02.09.2021Optimising infrastructure to power Victoria’s economy

The release of Infrastructure Victoria’s (IV’s) latest 30-Year Infrastructure Strategy (the strategy) in August is welcomed by the Committee.

IV’s strategy is responsive to Victoria’s acute challenges associated with the recent catastrophic bushfires and COVID-19, and identifies opportunities to build long-term resilience and prosperity.

The strategy balances the need for capital investment with asset optimisation. Recommendations for major capital investments include City Loop reconfiguration, train line extensions in Melbourne’s outer north and west, Outer Metropolitan Ring Road preparation and road technology systems upgrades.

With the assistance of our members and stakeholders, the Committee made a submission to IV during its consultation period, which reinforced the Committee’s ambitious agenda.

Pleasingly, IV retained its recommendation for the Victorian Government to develop and publish Victoria’s integrated transport “in the next year”.

Published in 2020, the Committee’s Transporting Melbourne report calls on the government to design and publish an integrated transport plan, which considers land use and economic development concurrently.

Developing and implementing such a plan would help ensure Melbourne gives itself the best chance for continued growth and prosperity.

Committee CEO, Martine Letts, was a guest speaker at a recent CEDA forum to discuss the strategy and its implications for Melbourne and Victoria.

While reaffirming the Committee’s support for an integrated transport plan, Martine also took the opportunity to emphasise the importance of an overall strategy for infrastructure investment, including asset optimisation and contestability.

The economic and financial costs of the bushfires and COVID-19 make it critical for existing assets to be used wisely. When it is determined that a major piece of infrastructure should be considered to fulfil a specific need, governments need to provide a thorough assessment of its proposed value.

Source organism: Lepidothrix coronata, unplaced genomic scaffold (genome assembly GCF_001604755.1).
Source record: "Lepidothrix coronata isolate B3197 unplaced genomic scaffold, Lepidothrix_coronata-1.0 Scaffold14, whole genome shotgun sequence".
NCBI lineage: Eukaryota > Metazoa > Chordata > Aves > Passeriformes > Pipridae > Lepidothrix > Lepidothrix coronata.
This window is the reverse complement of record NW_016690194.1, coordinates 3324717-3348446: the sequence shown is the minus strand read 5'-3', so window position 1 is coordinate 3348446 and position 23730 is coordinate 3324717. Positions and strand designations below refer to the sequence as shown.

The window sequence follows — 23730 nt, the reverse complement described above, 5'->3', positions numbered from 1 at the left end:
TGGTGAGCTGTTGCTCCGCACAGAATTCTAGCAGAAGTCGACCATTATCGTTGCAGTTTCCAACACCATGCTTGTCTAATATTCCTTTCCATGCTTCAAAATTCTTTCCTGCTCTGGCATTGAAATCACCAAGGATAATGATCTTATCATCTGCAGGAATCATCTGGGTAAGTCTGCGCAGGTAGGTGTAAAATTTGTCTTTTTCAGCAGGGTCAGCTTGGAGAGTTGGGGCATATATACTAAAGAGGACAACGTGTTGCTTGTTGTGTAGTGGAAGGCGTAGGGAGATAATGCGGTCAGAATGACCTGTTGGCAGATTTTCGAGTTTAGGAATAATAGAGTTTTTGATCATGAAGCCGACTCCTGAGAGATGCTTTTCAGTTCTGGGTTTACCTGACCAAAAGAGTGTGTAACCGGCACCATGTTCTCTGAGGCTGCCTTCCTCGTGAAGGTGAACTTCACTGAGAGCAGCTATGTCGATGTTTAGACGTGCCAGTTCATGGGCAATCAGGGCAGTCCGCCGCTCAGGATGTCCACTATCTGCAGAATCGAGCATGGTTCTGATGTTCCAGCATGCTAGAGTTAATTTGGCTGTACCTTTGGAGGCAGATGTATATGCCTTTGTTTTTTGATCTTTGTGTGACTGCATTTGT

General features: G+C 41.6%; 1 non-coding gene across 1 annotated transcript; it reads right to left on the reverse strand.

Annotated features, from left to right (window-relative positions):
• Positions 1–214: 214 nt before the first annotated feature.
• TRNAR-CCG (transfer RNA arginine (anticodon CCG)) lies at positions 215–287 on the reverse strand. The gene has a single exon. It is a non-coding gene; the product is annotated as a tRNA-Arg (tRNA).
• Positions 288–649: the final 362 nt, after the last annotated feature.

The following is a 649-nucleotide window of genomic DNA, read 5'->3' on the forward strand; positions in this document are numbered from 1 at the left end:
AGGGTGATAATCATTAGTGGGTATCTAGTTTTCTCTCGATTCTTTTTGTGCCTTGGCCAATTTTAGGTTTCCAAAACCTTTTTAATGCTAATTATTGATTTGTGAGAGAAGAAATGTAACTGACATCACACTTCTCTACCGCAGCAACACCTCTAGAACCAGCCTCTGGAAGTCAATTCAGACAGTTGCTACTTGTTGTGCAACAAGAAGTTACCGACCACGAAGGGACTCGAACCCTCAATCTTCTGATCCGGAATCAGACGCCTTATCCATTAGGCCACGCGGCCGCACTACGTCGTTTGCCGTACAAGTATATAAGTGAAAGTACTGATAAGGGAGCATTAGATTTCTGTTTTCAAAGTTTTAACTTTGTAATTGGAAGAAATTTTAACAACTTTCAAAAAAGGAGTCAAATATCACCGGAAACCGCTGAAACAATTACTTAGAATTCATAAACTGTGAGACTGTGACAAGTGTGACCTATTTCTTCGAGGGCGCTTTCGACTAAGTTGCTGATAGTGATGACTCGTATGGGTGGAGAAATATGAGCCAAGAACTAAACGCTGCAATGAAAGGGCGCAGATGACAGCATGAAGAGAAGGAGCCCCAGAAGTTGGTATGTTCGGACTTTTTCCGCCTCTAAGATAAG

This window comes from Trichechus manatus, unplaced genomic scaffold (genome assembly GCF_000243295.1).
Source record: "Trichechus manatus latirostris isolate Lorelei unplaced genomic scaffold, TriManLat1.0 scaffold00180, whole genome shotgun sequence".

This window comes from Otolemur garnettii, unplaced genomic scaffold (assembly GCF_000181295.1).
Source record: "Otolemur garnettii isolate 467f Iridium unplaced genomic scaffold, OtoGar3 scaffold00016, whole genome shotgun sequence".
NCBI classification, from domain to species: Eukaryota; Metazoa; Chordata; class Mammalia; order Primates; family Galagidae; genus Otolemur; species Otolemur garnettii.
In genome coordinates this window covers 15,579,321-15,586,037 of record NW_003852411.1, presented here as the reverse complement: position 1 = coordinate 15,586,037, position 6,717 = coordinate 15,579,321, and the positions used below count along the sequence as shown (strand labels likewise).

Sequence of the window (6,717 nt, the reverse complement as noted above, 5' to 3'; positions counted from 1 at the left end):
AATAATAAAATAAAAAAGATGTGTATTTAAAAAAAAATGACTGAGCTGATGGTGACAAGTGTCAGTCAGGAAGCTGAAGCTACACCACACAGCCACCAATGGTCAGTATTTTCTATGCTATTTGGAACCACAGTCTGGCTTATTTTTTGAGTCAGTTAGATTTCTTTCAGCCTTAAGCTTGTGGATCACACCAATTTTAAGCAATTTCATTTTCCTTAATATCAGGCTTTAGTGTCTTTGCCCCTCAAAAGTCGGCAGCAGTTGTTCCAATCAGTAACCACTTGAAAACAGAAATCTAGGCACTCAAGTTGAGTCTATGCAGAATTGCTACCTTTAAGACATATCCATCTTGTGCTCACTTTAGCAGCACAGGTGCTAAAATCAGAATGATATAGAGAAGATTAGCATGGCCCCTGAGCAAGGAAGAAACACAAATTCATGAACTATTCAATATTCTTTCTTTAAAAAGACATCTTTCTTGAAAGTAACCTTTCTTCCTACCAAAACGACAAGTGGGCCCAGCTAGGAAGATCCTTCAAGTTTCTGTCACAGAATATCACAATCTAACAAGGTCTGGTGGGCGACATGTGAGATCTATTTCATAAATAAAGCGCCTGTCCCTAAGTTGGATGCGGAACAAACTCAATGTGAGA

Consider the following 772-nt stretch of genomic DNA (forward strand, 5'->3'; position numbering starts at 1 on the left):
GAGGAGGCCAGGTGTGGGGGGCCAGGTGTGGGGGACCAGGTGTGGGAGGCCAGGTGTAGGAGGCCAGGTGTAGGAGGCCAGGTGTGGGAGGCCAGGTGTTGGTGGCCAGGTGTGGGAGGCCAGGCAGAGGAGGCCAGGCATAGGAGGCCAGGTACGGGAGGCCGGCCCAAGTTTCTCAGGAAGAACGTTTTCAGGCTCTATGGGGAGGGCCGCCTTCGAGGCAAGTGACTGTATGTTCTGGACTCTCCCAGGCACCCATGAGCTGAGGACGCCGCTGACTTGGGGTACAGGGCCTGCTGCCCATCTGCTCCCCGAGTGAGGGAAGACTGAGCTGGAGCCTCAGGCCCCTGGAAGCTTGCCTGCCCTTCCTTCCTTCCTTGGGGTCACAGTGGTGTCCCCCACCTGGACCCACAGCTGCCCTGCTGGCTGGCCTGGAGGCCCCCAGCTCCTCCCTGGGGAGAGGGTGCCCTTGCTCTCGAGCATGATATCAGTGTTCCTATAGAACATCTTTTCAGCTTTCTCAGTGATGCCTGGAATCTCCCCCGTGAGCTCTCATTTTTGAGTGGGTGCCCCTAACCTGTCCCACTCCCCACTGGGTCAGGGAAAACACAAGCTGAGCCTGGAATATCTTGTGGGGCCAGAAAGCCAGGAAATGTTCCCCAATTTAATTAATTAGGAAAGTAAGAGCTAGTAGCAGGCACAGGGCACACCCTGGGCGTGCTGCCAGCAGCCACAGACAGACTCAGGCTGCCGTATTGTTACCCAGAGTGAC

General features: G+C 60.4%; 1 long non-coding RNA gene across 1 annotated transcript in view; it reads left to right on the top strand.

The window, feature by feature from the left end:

Conducting a business case is essential to ensure that the proposed piece of infrastructure is necessary and that there will be a return on investment.

Alternative options that could address the identified problem should be considered as part of the process, as well as rigorous, independent assessment of the proposals’ net benefit.

Too often we see projects in Victoria announced before a thorough business case has been conducted. If a detailed integrated transport plan were in place, infrastructure commitments could be assessed against the overall objectives of such a plan.

The Victorian Government has already committed to significant infrastructure expenditure on transport projects, including the Metro Tunnel, West Gate Tunnel and North-East Link, with a combined cost of $33.5 billion, as well as the Suburban Rail Loop slated at $50 billion. These projects alone will take a very long time to pay off and will consume finite resources.

Significant economic headwinds brought about geopolitical changes, climate change impacts and COVID-19 give reason to review all major infrastructure commitments. Full contestability and transparency on all infrastructure projects should be prioritised.

Taxpayers deserve to know that their dollars are being spent wisely and on projects which will improve productivity and ultimately, our liveability.

The Committee commends IV on the release of its second strategy and looks forward to viewing the Victorian Government’s response to the strategy. For further information contact Director of Policy and Research, Leanne Edwards, at ledwards@melbourne.org.au.

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